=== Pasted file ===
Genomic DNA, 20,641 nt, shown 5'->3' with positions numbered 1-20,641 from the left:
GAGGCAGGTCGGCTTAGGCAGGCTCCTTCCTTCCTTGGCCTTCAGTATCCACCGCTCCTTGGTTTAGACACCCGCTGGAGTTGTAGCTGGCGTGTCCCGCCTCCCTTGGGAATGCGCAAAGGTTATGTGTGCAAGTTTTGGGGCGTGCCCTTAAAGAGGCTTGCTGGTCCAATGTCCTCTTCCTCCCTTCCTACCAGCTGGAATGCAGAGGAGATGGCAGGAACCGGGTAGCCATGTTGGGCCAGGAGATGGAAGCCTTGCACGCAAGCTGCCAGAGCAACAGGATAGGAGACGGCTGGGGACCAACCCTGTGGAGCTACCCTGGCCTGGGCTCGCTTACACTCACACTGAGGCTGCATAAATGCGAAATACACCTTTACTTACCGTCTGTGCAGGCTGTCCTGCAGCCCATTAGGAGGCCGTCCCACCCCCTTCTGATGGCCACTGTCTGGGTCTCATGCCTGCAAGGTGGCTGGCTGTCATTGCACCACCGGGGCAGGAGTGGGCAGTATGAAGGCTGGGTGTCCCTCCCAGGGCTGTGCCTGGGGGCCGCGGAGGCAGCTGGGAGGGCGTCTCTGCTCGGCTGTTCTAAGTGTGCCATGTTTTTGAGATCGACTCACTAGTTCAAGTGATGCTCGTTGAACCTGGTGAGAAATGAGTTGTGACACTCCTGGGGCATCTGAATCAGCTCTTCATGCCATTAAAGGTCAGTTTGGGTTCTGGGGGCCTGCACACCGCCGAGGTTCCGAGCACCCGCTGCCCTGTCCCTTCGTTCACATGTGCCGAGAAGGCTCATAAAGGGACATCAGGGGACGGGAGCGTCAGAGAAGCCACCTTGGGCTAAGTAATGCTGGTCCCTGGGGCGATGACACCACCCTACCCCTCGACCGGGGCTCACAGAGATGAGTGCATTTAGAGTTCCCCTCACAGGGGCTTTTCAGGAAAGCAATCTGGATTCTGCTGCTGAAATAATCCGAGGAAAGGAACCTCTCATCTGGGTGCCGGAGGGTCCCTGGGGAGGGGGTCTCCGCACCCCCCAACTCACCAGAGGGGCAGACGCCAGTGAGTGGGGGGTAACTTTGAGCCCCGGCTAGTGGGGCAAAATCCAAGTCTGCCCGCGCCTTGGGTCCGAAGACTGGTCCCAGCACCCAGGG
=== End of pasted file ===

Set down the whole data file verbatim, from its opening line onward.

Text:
Genomic DNA, 20,641 nt, shown 5'->3' with positions numbered 1-20,641 from the left:
GAGGCAGGTCGGCTTAGGCAGGCTCCTTCCTTCCTTGGCCTTCAGTATCCACCGCTCCTTGGTTTAGACACCCGCTGGAGTTGTAGCTGGCGTGTCCCGCCTCCCTTGGGAATGCGCAAAGGTTATGTGTGCAAGTTTTGGGGCGTGCCCTTAAAGAGGCTTGCTGGTCCAATGTCCTCTTCCTCCCTTCCTACCAGCTGGAATGCAGAGGAGATGGCAGGAACCGGGTAGCCATGTTGGGCCAGGAGATGGAAGCCTTGCACGCAAGCTGCCAGAGCAACAGGATAGGAGACGGCTGGGGACCAACCCTGTGGAGCTACCCTGGCCTGGGCTCGCTTACACTCACACTGAGGCTGCATAAATGCGAAATACACCTTTACTTACCGTCTGTGCAGGCTGTCCTGCAGCCCATTAGGAGGCCGTCCCACCCCCTTCTGATGGCCACTGTCTGGGTCTCATGCCTGCAAGGTGGCTGGCTGTCATTGCACCACCGGGGCAGGAGTGGGCAGTATGAAGGCTGGGTGTCCCTCCCAGGGCTGTGCCTGGGGGCCGCGGAGGCAGCTGGGAGGGCGTCTCTGCTCGGCTGTTCTAAGTGTGCCATGTTTTTGAGATCGACTCACTAGTTCAAGTGATGCTCGTTGAACCTGGTGAGAAATGAGTTGTGACACTCCTGGGGCATCTGAATCAGCTCTTCATGCCATTAAAGGTCAGTTTGGGTTCTGGGGGCCTGCACACCGCCGAGGTTCCGAGCACCCGCTGCCCTGTCCCTTCGTTCACATGTGCCGAGAAGGCTCATAAAGGGACATCAGGGGACGGGAGCGTCAGAGAAGCCACCTTGGGCTAAGTAATGCTGGTCCCTGGGGCGATGACACCACCCTACCCCTCGACCGGGGCTCACAGAGATGAGTGCATTTAGAGTTCCCCTCACAGGGGCTTTTCAGGAAAGCAATCTGGATTCTGCTGCTGAAATAATCCGAGGAAAGGAACCTCTCATCTGGGTGCCGGAGGGTCCCTGGGGAGGGGGTCTCCGCACCCCCCAACTCACCAGAGGGGCAGACGCCAGTGAGTGGGGGGTAACTTTGAGCCCCGGCTAGTGGGGCAAAATCCAAGTCTGCCCGCGCCTTGGGTCCGAAGACTGGTCCCAGCACCCAGGG